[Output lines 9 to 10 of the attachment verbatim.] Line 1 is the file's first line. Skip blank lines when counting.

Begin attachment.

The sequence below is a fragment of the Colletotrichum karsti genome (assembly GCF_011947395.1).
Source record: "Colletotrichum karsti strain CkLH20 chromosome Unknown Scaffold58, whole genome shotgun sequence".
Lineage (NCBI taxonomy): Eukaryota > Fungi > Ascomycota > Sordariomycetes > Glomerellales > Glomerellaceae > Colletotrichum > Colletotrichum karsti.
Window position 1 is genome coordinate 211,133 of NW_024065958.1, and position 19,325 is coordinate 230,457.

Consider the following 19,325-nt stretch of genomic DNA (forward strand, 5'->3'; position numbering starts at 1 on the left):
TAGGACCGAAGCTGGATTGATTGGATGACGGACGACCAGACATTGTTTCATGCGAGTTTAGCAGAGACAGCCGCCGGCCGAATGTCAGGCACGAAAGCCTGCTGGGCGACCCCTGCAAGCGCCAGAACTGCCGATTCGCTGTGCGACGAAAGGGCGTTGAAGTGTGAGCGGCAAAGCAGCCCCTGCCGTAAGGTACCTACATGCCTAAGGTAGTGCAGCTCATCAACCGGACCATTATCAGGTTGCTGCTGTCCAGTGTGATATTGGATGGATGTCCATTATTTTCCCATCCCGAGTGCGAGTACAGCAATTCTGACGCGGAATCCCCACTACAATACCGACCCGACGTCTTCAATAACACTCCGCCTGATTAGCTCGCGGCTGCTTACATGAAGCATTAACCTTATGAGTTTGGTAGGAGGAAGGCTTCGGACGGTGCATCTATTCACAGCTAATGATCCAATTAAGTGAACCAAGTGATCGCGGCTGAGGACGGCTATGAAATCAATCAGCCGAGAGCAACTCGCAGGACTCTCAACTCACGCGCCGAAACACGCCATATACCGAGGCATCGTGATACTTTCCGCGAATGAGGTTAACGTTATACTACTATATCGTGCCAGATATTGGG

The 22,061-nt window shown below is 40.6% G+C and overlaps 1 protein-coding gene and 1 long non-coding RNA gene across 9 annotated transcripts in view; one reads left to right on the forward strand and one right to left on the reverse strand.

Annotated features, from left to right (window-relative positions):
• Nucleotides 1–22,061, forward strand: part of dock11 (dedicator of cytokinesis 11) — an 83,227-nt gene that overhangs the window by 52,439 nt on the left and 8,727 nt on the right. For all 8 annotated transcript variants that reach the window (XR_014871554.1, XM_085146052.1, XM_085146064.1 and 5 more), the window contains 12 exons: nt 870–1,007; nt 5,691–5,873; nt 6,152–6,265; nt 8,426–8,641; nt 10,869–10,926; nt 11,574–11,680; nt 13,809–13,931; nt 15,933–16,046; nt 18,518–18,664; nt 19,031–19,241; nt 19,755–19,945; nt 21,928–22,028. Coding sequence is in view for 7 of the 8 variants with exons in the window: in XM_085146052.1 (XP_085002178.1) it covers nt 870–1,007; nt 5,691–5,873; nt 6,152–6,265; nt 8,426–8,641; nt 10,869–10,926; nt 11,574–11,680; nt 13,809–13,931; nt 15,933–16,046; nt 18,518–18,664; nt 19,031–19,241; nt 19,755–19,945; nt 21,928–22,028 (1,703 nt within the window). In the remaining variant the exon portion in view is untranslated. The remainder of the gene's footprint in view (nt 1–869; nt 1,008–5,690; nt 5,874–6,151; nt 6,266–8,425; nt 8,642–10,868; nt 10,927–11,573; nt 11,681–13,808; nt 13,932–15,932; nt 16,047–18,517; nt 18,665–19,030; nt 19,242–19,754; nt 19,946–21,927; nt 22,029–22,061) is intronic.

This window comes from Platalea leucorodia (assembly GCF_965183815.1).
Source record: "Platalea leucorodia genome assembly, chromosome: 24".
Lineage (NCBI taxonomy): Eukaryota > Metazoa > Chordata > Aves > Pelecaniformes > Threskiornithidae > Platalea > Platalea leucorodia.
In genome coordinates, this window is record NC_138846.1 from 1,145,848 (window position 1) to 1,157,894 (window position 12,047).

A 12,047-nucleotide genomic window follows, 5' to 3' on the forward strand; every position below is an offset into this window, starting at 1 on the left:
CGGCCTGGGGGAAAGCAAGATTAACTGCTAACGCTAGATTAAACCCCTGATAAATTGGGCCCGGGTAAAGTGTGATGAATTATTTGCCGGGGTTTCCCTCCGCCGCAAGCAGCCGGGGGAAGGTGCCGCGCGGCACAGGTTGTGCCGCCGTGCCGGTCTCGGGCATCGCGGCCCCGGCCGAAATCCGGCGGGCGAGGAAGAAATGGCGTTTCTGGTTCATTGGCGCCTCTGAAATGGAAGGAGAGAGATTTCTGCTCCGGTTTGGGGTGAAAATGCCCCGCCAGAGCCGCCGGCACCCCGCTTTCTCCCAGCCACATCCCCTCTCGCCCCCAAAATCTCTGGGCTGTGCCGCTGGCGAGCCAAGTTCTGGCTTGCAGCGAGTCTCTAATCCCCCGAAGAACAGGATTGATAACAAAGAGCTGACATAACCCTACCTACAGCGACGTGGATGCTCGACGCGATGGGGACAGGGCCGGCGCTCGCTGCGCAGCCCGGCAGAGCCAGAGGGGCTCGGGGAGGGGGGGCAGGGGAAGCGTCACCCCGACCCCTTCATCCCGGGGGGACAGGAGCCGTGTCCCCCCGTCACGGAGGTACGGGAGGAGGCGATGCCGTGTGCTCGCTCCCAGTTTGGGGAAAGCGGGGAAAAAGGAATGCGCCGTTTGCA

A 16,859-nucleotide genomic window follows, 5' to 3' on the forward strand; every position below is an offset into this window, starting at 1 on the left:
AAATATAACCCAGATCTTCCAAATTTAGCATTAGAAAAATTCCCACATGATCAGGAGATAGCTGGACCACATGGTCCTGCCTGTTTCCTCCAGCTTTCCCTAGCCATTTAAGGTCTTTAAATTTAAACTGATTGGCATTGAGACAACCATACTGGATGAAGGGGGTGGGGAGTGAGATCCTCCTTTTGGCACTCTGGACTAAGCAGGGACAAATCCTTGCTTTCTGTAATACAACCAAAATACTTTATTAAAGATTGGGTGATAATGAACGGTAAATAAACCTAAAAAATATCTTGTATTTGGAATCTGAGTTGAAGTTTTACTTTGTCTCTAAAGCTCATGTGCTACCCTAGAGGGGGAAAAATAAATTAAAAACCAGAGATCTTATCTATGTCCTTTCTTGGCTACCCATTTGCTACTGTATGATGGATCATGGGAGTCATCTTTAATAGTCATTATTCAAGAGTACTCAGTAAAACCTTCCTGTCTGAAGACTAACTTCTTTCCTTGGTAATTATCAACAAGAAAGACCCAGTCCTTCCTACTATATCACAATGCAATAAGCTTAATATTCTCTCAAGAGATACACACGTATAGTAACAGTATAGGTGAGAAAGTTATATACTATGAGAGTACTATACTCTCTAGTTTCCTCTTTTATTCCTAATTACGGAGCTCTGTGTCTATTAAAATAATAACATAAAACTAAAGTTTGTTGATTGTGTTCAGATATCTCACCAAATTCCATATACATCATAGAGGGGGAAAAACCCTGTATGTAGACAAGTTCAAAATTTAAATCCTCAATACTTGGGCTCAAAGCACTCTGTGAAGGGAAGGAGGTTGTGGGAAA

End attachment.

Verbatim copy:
• Nucleotides 1–22,061, forward strand: part of dock11 (dedicator of cytokinesis 11) — an 83,227-nt gene that overhangs the window by 52,439 nt on the left and 8,727 nt on the right. For all 8 annotated transcript variants that reach the window (XR_014871554.1, XM_085146052.1, XM_085146064.1 and 5 more), the window contains 12 exons: nt 870–1,007; nt 5,691–5,873; nt 6,152–6,265; nt 8,426–8,641; nt 10,869–10,926; nt 11,574–11,680; nt 13,809–13,931; nt 15,933–16,046; nt 18,518–18,664; nt 19,031–19,241; nt 19,755–19,945; nt 21,928–22,028. Coding sequence is in view for 7 of the 8 variants with exons in the window: in XM_085146052.1 (XP_085002178.1) it covers nt 870–1,007; nt 5,691–5,873; nt 6,152–6,265; nt 8,426–8,641; nt 10,869–10,926; nt 11,574–11,680; nt 13,809–13,931; nt 15,933–16,046; nt 18,518–18,664; nt 19,031–19,241; nt 19,755–19,945; nt 21,928–22,028 (1,703 nt within the window). In the remaining variant the exon portion in view is untranslated. The remainder of the gene's footprint in view (nt 1–869; nt 1,008–5,690; nt 5,874–6,151; nt 6,266–8,425; nt 8,642–10,868; nt 10,927–11,573; nt 11,681–13,808; nt 13,932–15,932; nt 16,047–18,517; nt 18,665–19,030; nt 19,242–19,754; nt 19,946–21,927; nt 22,029–22,061) is intronic.

This window comes from Platalea leucorodia (assembly GCF_965183815.1).